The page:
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Wed. Jul. 23 5:36 pm
Saturday, Sept. 4, 2010

Sailors spend Saturday cleaning up Butler High

Staff Writer
Corey Perrine/Staff
Paul Vance mows the grass behind the Butler High stadium. Nearly 80 Navy noncommissioned officers from Fort Gordon volunteered Saturday morning to work on the school grounds and interior by mulching, mowing grass and waxing floors.
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After a long week on post, Chief Petty Officer Suzie Fowler normally spends her Saturdays floating down the Savannah River on a kayak.

Instead, Fowler spent Saturday morning pulling three trash bags full of soda cans and food wrappers from Butler High School's football stadium.

Petty Officer 1st Class Ricardo Munn had college football kickoff games to watch, but he packed hay mulch around trees in the school's parking lot.

They joined nearly 80 other Navy NCOs from Fort Gordon for a cleanup of Butler High School on Saturday.

After a July 31 storm left the school with a quarter-million dollars in damage, the service members worked to make things right.

"We all sat down and said, 'Hey, it would great for us to help,' " said Chief Petty Officer Antisus Dawson, who helped organize the cleanup. "What better way to give back to the community than to help our future -- the kids."

The cleanup ran from 8 a.m. to noon, although Dawson said he and a few others got an early start at 6:45 a.m.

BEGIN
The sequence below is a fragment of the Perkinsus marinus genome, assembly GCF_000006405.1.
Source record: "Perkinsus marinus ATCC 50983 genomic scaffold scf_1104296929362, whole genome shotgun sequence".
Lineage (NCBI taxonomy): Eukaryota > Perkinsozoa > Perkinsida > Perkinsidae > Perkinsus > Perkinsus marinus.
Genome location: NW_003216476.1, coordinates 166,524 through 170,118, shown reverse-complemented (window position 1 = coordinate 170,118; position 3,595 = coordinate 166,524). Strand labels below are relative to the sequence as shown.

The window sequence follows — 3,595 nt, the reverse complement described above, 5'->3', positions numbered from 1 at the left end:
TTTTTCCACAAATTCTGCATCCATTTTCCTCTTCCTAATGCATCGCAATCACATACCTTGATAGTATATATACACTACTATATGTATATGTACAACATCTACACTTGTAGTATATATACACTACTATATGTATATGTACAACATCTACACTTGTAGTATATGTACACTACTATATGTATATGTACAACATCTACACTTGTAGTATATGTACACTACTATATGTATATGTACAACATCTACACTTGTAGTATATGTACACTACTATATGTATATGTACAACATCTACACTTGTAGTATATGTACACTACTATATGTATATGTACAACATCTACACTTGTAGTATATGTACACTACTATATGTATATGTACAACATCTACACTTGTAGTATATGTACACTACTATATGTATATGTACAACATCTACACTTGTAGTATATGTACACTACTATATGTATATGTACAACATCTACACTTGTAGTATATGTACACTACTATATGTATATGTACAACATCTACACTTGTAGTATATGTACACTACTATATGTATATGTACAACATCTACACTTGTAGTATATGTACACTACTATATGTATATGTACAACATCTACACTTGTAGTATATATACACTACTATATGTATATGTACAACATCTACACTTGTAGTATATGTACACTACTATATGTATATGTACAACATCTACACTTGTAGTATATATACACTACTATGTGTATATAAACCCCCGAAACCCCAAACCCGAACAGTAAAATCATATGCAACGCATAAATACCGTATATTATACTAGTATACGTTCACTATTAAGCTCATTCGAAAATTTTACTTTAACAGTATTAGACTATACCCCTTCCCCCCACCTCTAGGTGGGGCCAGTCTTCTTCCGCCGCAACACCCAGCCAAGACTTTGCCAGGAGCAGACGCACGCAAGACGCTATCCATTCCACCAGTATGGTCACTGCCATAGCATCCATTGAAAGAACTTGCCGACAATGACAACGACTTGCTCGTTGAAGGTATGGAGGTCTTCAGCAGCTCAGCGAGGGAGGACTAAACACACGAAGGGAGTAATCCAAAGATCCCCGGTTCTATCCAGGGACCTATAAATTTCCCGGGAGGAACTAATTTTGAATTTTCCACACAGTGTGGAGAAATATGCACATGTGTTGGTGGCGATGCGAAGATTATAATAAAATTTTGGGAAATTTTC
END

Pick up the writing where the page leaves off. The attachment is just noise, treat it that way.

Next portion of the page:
The crew packed mulch around trees, cleaned up debris, cut grass, cleaned the stadium and polished floors.

"Most of us have been on ships, so we're used to buffing decks," Dawson said.

Richmond County provided trash bags, lawn mowers and other equipment, and the service members brought the manpower.

Dawson said those volunteering on Saturday were not new to community service projects.

Navy officers from Fort Gordon worked on a beautification project of The Living History Park in North Augusta on Aug. 21. They also volunteer in Ronald McDonald food drives and Habitat for Humanity projects each month.

"That's part of what we do. With USN (United States Navy) the 'S' is for service."

For Munn, Saturday's project wasn't thought of as a sacrifice.

"It's good to give back. I'll catch the game at noon," he said.

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